In the midst of political chaos in the nation’s capital—and with coronavirus death tolls across the United States now exceeding 4,000 a day, the Meridian International Center welcomed 15 newly credentialed foreign ambassadors to Washington, D.C.
The Jan. 13 virtual event took place barely a week after violent mobs stormed the Capitol as lawmakers attempted to certify the Nov. 3 election; the same day the U.S. House of Representatives made history by voting to impeach President Trump for a second time; and exactly one week before Joe Biden’s Jan. 20 inauguration as the 46th president.
In a livestreamed address, Sen. Edward J. Markey (D-Massachusetts), thanked the new ambassadors for their service at such a difficult, uncertain moment in history. Since the start of the pandemic just over a year ago in Wuhan, China, COVID-19 has infected 96 million people and killed more than two million, with the highest death tolls in the United States, Brazil, India, Mexico, Britain, Italy and France.
“It is clearer now than ever before how necessary it is to work together on challenges that know no boundaries—from climate change to nuclear nonproliferation to human rights, and of course, combating pandemics,” said Markey, a member of the Senate Foreign Relations Committee as well as Senate author of the Green New Deal.
“This past year has shown us that we can’t try to go it alone, for we are all passengers together on this pale blue dot, as Carl Sagan said. We must work together to combat the COVID-19 pandemic to ensure that the vaccine is distributed fairly across the globe, and that the health and economic crisis caused by this devastating disease do not disproportionally impact lower-income countries,” Markey declared.
An outspoken critic of climate-change denial, the progressive lawmaker added: “We must tackle the existential crisis of our time, the climate crisis, and commit to making our planet healthy and livable for future generations—and we must encourage all countries to uphold their obligations to protect the universals values and human rights of their people.”
Meridian is a nonprofit, nonpartisan center founded in 1960; its slogan is “Stronger at home when globally engaged.” As part of Meridian’s virtual program, many of the newly arrived ambassadors introduced themselves on camera and briefly outlined their priorities for 2021—especially as mass vaccination campaigns get underway in the U.S. and around the world.
Hilda Sukha Mafudze, who now represents the African Union in Washington, said her main goal would be to “expand levels of engagement” between the U.S. and her 54-member organization, particularly with the AU’s Centres for Disease Control and Prevention. Similar sentiments were expressed by other African diplomats.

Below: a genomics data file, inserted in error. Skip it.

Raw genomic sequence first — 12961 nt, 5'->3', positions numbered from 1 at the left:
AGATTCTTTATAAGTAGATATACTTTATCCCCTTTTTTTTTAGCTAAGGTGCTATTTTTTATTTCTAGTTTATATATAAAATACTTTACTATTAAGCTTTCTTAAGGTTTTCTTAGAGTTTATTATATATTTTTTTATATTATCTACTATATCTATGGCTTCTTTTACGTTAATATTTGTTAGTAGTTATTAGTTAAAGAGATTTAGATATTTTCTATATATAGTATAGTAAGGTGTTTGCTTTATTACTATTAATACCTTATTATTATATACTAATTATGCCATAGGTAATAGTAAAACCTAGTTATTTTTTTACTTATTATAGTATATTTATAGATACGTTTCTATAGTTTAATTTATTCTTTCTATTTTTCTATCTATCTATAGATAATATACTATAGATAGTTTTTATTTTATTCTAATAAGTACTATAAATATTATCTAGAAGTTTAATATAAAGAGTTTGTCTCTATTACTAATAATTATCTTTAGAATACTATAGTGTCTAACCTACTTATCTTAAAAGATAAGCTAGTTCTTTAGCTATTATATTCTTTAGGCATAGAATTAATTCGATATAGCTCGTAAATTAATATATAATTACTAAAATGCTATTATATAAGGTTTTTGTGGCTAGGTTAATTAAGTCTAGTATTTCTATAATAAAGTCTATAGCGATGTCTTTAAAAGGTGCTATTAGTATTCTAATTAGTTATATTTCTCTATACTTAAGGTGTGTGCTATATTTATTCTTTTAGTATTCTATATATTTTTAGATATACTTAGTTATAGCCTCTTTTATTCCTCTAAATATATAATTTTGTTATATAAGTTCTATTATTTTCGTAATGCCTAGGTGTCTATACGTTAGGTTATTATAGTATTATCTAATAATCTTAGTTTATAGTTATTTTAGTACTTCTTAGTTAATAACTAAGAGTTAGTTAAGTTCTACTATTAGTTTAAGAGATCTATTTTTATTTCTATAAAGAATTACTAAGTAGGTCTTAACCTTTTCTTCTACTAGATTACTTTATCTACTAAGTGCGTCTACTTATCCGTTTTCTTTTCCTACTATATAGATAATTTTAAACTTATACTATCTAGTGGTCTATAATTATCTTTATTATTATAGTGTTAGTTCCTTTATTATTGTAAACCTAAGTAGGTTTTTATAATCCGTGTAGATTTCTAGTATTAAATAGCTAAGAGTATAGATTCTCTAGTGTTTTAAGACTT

“I’ve been in government for 15 years, and tourism is one of the cornerstones of our economy,” said Botswana’s new ambassador, Onkokame Kitso Mokaila. “So after the vaccine rollout, our greatest wish is to open up the economy, have flights come to Botswana, and get our people employed.”
Egypt’s ambassador, Motaz Mounir Zahran, advised: “Hopefully very soon, covid will be behind our backs, so stay positive and test negative.”
The new British envoy, Karen Elizabeth Pierce, first served in Washington in the 1990s; this tour of duty represents her fourth posting in the United States. Pierce said she hopes to “get around all 50 states, meet the American people and find ways to cooperate together.”
Uruguay’s Andrés Durán, who lived and studied here 20 years ago, said: “I’m looking forward to giving my parents and other family members and friends lots of hugs, to have real meetings and gatherings, and to recover that human connection we lost during this pandemic.”
Added Australia’s Arthur Sinodinos, marking his first tour of duty as an ambassador: “The thing I’m really looking forward to is being able to catch up with so many of my colleagues in person. I want to hug people, pat people on the back and get on with normal life.”
Other newly credentialed ambassadors to the United States include Jorge Martín Arturo Argüello of Argentina; José Luís do Livramento of Cabo Verde; Alfonso José Quiñónez of Guatemala; Lazarus Amayo of Kenya; Tone Kajzer of Slovenia; Nomaindiya Mfeketo of South Africa; Ravinatha Aryasinha of Sri Lanka; Nureldin Satti of Sudan, and Lazarous Kapambwe of Zambia.
In addition, Japan has named Koji Tomita as its new ambassador to the United States, effective Dec. 25. He succeeds Shinsuke Sugiyama, who assumed the post in January 2018.
Tomita, 63, was previously the Japanese envoy to South Korea. According to the Japan Times, he is known to have ties with people close to Biden. Tomita previously served as minister at the Japanese Embassy in Washington and also headed the Foreign Ministry’s North American Affairs Bureau, working with the Obama administration when Biden was vice president.